Mamas & Papas survivor says she's over singing

SAN FRANCISCO (Reuters Life!) - As the last surviving member of folk rock group The Mamas & the Papas, Michelle Phillips says her days of singing are over -- unless Paul McCartney came knocking on her door.

The band "The Mamas and the Papas" poses for photographers back stage at the 13th Annual Rock and Roll Hall of Fame Induction Dinner in New York City in this January 12, 1998 file photo. The members are (L-R) Owen Elliot, who accepted for her late mother Cass, Michelle Phillips, Denny Doherty and John Phillips. As the last surviving member of folk rock group The Mamas & the Papas, Phillips says her days of singing are over -- unless Paul McCartney came knocking on her door. REUTERS/Jeff Christensen

The 1960s group, known for hits such as “Monday, Monday” and California Dreamin,” broke up in 1968 amid tangled relations between the two-man, two-woman band and two years later she divorced the band’s singer John Phillips. The group briefly reunited in 1971.

Elliot died of a heart attack in 1974, Phillips from heart failure in 2001, and the death of Denny Doherty earlier this year left Phillips as the last surviving original member.

On the 40th anniversary of the Summer of Love in San Francisco and the seminal June 1967 Monterey Pop festival, Phillips, 63, reflected on her career that has included modeling, singing and acting in films and TV shows:

Q: In more recent years you have spent more time doing film and television work than music. How come?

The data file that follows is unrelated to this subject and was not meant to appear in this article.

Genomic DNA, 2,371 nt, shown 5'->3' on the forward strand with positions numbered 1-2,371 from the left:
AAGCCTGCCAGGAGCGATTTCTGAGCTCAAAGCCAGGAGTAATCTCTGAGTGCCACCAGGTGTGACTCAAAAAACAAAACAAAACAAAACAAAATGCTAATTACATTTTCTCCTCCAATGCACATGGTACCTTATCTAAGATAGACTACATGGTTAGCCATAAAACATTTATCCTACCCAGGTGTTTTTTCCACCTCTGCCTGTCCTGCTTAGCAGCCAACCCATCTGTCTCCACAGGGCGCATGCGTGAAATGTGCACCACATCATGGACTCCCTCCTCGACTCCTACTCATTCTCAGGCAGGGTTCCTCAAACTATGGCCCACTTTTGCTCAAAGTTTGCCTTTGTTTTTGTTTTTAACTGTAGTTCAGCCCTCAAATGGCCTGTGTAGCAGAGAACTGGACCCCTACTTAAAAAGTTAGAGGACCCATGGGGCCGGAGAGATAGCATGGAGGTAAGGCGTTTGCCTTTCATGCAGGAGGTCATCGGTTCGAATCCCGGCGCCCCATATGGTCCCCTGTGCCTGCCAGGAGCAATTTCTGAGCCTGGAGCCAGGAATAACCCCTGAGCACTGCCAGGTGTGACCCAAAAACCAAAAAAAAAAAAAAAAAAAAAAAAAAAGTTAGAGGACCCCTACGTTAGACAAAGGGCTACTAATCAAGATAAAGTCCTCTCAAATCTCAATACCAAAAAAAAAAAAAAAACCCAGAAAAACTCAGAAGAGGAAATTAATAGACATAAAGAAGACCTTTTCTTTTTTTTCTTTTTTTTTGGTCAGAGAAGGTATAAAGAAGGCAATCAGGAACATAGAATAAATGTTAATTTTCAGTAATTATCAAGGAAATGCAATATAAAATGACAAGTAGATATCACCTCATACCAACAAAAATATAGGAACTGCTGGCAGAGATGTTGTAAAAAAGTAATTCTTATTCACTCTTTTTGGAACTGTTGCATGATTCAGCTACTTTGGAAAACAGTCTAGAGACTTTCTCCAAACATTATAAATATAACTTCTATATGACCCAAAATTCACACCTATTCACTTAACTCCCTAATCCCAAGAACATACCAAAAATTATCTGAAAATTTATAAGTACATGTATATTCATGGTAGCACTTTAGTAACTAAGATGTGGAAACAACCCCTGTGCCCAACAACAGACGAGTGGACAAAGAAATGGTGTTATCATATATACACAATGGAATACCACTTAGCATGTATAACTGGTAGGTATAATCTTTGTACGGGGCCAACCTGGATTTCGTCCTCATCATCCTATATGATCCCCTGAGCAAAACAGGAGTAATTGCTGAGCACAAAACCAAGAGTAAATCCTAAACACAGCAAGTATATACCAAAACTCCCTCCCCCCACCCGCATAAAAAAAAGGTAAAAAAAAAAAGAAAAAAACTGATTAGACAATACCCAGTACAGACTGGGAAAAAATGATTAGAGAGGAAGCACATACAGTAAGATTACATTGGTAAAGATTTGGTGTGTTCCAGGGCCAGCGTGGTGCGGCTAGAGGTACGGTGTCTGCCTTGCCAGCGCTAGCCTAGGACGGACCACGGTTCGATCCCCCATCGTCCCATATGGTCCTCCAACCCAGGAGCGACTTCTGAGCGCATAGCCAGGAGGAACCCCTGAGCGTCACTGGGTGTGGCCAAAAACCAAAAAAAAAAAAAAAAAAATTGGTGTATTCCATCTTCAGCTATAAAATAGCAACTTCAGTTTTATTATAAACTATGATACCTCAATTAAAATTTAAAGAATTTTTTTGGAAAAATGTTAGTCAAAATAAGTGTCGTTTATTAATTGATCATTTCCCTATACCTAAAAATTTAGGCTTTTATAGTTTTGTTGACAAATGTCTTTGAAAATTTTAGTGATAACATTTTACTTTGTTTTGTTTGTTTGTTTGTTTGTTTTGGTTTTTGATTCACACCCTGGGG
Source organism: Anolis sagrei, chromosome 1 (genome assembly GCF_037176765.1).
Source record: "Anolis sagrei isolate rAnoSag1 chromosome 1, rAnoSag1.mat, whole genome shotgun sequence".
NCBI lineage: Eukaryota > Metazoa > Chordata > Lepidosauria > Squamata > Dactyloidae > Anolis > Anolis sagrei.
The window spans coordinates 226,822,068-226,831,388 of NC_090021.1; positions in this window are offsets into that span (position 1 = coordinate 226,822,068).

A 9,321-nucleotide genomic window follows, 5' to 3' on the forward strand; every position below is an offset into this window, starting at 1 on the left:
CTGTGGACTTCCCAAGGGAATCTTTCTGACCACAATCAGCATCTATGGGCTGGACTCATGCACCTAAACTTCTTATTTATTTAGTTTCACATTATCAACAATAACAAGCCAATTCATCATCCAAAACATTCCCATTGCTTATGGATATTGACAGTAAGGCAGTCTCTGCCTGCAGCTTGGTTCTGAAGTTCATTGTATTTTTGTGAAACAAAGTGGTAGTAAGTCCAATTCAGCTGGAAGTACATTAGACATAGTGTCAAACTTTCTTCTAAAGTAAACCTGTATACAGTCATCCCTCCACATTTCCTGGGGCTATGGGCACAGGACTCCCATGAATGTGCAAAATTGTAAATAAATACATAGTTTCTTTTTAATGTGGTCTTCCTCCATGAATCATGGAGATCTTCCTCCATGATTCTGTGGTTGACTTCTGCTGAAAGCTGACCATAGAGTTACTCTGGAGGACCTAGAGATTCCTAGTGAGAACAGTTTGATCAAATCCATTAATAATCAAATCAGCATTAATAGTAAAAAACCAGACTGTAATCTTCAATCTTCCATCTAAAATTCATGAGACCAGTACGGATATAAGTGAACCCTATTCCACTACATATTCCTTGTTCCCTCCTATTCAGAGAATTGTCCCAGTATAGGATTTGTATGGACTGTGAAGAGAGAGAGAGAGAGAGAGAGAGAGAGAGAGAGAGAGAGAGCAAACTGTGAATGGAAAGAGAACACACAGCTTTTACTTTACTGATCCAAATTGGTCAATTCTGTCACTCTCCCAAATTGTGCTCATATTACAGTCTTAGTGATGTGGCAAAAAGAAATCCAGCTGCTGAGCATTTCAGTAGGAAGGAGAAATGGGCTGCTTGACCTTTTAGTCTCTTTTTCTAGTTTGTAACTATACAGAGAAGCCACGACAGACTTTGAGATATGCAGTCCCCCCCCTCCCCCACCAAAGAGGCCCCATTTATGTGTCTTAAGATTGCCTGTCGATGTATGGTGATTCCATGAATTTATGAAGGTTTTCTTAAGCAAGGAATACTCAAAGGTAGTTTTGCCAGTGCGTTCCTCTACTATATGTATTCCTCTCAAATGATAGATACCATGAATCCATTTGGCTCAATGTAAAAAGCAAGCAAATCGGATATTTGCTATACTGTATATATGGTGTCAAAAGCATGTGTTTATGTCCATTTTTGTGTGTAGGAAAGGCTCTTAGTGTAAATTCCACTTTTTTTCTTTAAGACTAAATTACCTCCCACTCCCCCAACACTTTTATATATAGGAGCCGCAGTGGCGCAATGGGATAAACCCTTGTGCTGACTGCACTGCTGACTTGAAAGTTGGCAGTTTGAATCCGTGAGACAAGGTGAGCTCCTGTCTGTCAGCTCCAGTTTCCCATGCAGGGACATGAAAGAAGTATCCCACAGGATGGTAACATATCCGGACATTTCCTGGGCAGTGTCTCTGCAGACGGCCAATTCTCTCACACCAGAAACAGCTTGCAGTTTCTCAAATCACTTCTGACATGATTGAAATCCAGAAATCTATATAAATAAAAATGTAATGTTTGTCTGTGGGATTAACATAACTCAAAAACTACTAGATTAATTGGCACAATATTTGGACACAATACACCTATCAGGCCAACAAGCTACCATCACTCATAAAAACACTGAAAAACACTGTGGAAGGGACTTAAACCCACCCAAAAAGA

A: “Why not? I love acting and I really am a group singer and I’m not really a soloist. That whole life was behind me so I joined some acting workshops and when I got my first job I just was determined to be a professional actress.”

Q: Is there one thing you liked more than the other?

A: “The hardest one, the thing that made the greatest demand on me, was The Mamas & the Papas. John was very, very tough because he demanded a very high standard and you didn’t get out of that studio until it sounded like what John was hearing in his head. That could take 17 hours.”

Q: Was it difficult that your personal life was so public?

A: “We were just talking about this (recently), about Lindsay Lohan and all these poor girls that everything they do is reported in the press. It wasn’t true with us. As a matter of fact, when I was fired from the group by John, and then by Cass (Elliot) and Denny, nobody knew.”

Q: Is it strange to be the last living member of the band?

A: “Yes, it is. It seems that they all died very young. Nobody reached 70! John died when he was 65, Denny died when he was 66, now that was a real shocker. Cass died when she was 33.”

Q: Is there a secret to your youthfulness?

A: “A happy life. I have had a very happy life and I have a great guy I’ve been going with for eight years -- a doctor, which is very unlikely, the rock and roller and the doctor! I’m not working that much right now, but then again, there are very few parts for women my age, or parts you would want anyway.”

Q: You advocate the legalization of marijuana.

A: “It’s just a very stupid law. I mean everybody smokes marijuana. I think everyone has tried it. I actually don’t smoke pot anymore but I think that it should be legalized. When I, you know, took LSD, it was legal. I just think that people should be in charge of their own bodies.”

Q: Are you done with music?

A: “I’m a group singer. I can’t imagine finding a group that I want to sing in. Yeah, I guess I am. I don’t have any desire to go back into the studio, and I certainly don’t have any desire to go back on the road.”

Q: If Paul McCartney called, or someone called of a certain stature, would that tempt you?

A: “Yeah, I’ll sing with Paul. You tell Paul I’ll sing with him.”